There seems to be a big misunderstanding about the use of the arch when executing the bench press. I’ve seen an overwhelming amount of guys giving unwanted and highly misinformed advice to female lifters in particular about arching their back in the bench press, claiming that this technique will “snap their backs” or “break their necks”, or even saying that this technique is “like cheating”. In this article I’ll talk about basic biomechanics, anatomy of the shoulder and the purpose of arching in the bench press, based on FACTS and EVIDENCE.
Ever wondered why you can move more weight doing a decline bench press? Because of the muscle fiber alignment of the pecs (angle of pennation), arching your UPPER back in a bench press, promotes better recruitment of the lower fibers of the pectoralis major, similar to the decline bench, which means that a larger portion of your chest muscle fibers will be activated to produce force.
Every heard of the term closed pack position? This refers to the position of most joint congruency and ligamentous stability. By arching your UPPER back and retracting your scapulae back together, you’re now placing your glenohumeral joint in a fully abducted and externally rotated position. This position of the humerus is a safer and more stable position to push from than if your upper back was flat against the bench.
The true question is WHY are you benching? If your goal is shoulder health and you are too worried about getting hurt, stay away from the bench press. If your goal is to maximize your athletic potential AND stay healthy, follow my previous advice.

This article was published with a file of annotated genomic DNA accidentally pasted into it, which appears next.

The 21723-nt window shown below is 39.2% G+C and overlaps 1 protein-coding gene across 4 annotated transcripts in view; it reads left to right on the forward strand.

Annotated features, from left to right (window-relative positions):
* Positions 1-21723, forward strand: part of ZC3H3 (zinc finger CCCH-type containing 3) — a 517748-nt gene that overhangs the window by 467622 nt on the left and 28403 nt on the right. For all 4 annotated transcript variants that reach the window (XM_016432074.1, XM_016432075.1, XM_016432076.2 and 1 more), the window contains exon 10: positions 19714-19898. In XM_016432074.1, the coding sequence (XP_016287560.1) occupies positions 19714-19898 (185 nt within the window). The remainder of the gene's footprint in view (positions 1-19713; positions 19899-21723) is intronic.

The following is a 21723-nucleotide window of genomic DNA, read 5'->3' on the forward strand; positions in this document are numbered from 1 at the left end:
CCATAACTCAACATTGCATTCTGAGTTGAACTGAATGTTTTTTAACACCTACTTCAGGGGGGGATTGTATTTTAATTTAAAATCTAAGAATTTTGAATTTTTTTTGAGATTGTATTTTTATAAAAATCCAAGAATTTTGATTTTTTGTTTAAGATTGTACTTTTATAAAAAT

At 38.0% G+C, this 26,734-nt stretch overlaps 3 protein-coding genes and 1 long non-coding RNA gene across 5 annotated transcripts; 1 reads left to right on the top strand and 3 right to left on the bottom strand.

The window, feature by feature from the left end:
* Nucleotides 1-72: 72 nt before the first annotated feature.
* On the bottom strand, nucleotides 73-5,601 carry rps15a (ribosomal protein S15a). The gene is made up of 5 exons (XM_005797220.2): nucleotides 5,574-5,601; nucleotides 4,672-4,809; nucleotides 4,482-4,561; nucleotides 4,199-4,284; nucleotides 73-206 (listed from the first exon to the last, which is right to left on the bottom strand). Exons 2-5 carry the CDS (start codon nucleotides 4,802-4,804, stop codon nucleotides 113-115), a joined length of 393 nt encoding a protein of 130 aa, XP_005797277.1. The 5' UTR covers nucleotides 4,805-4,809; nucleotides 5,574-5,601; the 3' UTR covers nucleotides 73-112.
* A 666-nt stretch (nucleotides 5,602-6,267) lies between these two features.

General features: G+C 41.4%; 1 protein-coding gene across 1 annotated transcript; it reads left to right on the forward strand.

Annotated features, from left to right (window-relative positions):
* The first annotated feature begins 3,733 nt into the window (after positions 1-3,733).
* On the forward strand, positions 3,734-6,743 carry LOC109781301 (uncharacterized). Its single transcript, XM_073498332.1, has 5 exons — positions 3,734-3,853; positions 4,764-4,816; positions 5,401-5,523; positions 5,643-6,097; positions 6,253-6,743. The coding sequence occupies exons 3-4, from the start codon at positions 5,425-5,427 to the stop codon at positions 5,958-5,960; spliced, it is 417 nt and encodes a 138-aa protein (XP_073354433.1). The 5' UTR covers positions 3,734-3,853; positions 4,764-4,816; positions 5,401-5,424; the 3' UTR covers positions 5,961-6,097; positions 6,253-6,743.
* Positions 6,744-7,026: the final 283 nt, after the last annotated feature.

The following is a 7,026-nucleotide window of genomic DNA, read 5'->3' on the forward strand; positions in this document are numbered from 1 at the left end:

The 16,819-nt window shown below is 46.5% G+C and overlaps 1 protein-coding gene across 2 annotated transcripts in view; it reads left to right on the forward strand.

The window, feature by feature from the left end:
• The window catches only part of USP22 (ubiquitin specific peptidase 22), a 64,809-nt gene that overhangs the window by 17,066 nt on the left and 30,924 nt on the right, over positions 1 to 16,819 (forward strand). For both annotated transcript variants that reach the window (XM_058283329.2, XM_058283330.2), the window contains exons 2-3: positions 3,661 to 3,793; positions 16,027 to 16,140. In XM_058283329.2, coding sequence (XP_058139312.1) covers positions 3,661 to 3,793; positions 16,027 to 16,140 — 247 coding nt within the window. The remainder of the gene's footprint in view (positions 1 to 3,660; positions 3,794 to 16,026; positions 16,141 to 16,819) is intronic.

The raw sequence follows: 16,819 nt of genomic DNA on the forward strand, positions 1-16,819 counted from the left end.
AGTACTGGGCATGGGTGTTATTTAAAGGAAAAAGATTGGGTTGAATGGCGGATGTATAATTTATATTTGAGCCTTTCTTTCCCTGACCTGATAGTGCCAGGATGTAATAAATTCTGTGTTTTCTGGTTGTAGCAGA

If you are a powerlifter and your goal is to lift the most amount of weight, arching your LOWER back might give you some advantage by shortening the range of motion of the lift. In terms of safety of the lower lumbar segments, I would advice lifters to keep their whole buttocks in contact with the bench to avoid putting the back in end ranges of flexion, which could potentially be harmful. The rules of powerlifting indicate that the butt must remain in contact with the bench throughout the entire lift.
No study has shown this position to be harmful for the lumbar spine, EXCEPT when HYPEREXTENDING, which has been shown to increase shear forces in the limbo-sacral area specifically.
By: Stefanie Cohen, SPT